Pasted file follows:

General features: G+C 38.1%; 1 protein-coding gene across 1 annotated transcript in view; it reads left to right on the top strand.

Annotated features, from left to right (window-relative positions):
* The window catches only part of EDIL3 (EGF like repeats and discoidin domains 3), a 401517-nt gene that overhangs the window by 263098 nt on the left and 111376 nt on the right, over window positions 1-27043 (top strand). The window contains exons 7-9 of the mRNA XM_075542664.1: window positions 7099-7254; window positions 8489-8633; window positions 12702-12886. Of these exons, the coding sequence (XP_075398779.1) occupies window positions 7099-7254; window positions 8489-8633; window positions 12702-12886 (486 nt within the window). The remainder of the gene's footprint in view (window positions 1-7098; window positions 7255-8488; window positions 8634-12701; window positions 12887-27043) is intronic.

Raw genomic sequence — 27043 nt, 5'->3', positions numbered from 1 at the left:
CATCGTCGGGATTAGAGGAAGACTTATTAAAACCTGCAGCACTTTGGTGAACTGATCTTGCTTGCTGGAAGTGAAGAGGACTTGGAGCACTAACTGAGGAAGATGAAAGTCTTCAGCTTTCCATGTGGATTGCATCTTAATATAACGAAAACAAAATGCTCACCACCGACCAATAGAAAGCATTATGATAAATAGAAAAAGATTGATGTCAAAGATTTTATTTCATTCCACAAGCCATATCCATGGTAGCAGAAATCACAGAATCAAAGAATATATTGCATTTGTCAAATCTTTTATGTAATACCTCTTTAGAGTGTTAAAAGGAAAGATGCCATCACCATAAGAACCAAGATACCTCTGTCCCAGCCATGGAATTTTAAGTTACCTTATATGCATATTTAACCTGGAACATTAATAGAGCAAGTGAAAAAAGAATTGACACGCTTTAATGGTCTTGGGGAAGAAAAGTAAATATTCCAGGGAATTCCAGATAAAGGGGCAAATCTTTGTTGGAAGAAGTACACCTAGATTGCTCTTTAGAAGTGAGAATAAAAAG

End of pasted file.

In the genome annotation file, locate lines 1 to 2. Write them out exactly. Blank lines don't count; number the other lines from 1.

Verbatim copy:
General features: G+C 38.1%; 1 protein-coding gene across 1 annotated transcript in view; it reads left to right on the top strand.

Annotated features, from left to right (window-relative positions):